This doesn't work. I have a Q170 chipset motherboard and i7-6700 CPU. When I try to VNC remote control this AMT system after booting without a monitor attached, VNC will show a black screen and a few seconds later an error:
"Error 0x8086200: Unsupported or inactive display adapter"
Many others have reported this problem on various forums. There are some mentions of editing OS bootloader options, however this doesn't solve. vPro fails to show even the POST or BIOS pre-OS, so I fail to see how this will help. My BIOS options are already set to IGFX and "Use Internal Graphics" and VNC remote control works fine when a monitor is attached at boot. There is a company now selling a HDMI dongle:
which fools the motherboard into thinking there is a monitor attached. But it should not be necessary to buy third-party workaround hardware to get this to work. I can understand that the graphics hardware is being shut-down when no display is attached to save power. However many people like me will want to use vPro systems with only power and network cables attached.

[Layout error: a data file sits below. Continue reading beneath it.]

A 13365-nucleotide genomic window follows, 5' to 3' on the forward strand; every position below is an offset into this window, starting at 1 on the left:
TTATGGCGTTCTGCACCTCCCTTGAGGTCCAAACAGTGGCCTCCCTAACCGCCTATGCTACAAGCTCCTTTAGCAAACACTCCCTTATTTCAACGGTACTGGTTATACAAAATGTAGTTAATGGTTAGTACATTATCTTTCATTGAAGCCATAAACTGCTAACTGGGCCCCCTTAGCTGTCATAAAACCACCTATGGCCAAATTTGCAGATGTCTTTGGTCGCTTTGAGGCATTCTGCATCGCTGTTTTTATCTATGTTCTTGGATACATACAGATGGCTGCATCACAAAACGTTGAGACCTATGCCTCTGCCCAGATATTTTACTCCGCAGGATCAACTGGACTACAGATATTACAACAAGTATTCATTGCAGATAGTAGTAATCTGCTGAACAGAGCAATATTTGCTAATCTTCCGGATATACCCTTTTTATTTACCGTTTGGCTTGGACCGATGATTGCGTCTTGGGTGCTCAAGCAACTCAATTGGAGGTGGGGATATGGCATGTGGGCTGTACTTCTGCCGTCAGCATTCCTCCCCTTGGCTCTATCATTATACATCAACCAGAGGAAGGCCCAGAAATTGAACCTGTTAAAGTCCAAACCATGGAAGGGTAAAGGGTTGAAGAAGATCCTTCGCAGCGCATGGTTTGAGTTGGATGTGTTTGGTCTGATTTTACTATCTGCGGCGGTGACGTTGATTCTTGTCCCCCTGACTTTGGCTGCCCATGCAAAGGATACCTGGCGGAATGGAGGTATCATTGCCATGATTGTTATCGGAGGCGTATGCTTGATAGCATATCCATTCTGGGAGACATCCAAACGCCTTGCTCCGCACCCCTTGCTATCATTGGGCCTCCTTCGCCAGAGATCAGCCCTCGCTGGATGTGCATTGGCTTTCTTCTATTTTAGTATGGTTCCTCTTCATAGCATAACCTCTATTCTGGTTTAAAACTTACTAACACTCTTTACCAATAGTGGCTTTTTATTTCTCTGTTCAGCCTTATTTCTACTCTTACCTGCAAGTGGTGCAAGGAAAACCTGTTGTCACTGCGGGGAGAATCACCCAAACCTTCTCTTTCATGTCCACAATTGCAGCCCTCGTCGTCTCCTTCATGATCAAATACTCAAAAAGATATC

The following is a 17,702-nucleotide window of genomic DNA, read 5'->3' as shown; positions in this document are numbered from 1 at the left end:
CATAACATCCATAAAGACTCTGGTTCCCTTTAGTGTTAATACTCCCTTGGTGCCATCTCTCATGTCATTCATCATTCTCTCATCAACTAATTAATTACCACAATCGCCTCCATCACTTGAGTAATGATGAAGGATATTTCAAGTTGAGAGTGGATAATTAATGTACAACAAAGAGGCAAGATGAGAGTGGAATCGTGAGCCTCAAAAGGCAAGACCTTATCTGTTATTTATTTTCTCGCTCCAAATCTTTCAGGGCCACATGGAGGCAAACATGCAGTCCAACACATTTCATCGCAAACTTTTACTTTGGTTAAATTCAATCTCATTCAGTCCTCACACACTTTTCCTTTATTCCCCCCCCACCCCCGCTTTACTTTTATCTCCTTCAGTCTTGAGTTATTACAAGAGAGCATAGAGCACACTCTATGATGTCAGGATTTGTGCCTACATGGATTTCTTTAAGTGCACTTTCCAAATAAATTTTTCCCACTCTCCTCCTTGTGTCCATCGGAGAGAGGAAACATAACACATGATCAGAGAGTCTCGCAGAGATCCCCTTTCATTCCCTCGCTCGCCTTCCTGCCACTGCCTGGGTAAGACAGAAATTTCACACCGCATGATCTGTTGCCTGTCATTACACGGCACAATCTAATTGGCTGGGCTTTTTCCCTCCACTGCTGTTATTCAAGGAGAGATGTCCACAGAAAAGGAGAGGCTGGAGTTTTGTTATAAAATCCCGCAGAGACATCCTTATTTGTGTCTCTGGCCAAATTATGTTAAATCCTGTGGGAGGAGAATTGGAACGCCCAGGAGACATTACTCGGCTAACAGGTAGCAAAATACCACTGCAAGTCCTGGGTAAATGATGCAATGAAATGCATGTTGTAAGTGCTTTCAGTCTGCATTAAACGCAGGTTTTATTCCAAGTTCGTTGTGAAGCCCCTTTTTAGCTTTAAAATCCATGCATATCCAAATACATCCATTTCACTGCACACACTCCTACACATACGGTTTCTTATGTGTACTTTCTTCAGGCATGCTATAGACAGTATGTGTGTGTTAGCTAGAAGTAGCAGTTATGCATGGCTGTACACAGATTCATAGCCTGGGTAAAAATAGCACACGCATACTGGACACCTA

Intel's vPro chipsets should have a BIOS option: "vPro Headless": Enabled or Disabled (default). At the default setting, the chipset power-saves when no display is detected. When enabled, the graphics hardware is enabled regardless so headless VNC remote control is possible.
Is actually a Q170 not Q77 motherboard Message was edited by: Brendan Holmes
To update, Intel Business Support are refusing to fix this because they say it is up to individual motherboard vendors to provide a BIOS fix (ie a "Headless: Enabled or Disabled" option). My motherboard vendor, Supermicro, are also refusing to do this. They suggest using one of their Xeon IPMI motherboards instead, which are much more expensive. It is their prerogative to protect a more commercially lucrative product line, but the field is now open for another Q170 motherboard manufacturer to provide a headless option that will be a big selling feature for a platform that supports 64GB of RAM and hence is a decent-sized server system. Servers typically run headless. Until then, we're stuck with these stupid HDMI plugs.